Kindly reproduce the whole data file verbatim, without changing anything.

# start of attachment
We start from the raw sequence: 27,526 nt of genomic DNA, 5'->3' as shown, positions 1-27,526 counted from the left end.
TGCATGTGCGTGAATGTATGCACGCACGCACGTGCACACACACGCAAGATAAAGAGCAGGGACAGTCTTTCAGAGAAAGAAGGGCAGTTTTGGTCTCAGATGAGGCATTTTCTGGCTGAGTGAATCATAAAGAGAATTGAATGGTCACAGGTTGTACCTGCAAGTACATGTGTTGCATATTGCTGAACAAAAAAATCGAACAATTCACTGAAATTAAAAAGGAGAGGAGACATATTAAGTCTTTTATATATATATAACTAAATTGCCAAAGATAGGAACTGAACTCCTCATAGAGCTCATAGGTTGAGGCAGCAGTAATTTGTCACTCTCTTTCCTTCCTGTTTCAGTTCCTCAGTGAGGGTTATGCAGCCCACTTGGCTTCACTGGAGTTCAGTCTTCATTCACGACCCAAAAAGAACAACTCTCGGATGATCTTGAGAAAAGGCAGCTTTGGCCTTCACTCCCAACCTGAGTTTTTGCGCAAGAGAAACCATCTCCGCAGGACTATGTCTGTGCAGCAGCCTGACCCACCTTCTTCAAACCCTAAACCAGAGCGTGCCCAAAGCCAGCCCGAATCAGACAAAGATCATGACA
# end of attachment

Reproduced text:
We start from the raw sequence: 27,526 nt of genomic DNA, 5'->3' as shown, positions 1-27,526 counted from the left end.
TGCATGTGCGTGAATGTATGCACGCACGCACGTGCACACACACGCAAGATAAAGAGCAGGGACAGTCTTTCAGAGAAAGAAGGGCAGTTTTGGTCTCAGATGAGGCATTTTCTGGCTGAGTGAATCATAAAGAGAATTGAATGGTCACAGGTTGTACCTGCAAGTACATGTGTTGCATATTGCTGAACAAAAAAATCGAACAATTCACTGAAATTAAAAAGGAGAGGAGACATATTAAGTCTTTTATATATATATAACTAAATTGCCAAAGATAGGAACTGAACTCCTCATAGAGCTCATAGGTTGAGGCAGCAGTAATTTGTCACTCTCTTTCCTTCCTGTTTCAGTTCCTCAGTGAGGGTTATGCAGCCCACTTGGCTTCACTGGAGTTCAGTCTTCATTCACGACCCAAAAAGAACAACTCTCGGATGATCTTGAGAAAAGGCAGCTTTGGCCTTCACTCCCAACCTGAGTTTTTGCGCAAGAGAAACCATCTCCGCAGGACTATGTCTGTGCAGCAGCCTGACCCACCTTCTTCAAACCCTAAACCAGAGCGTGCCCAAAGCCAGCCCGAATCAGACAAAGATCATGACA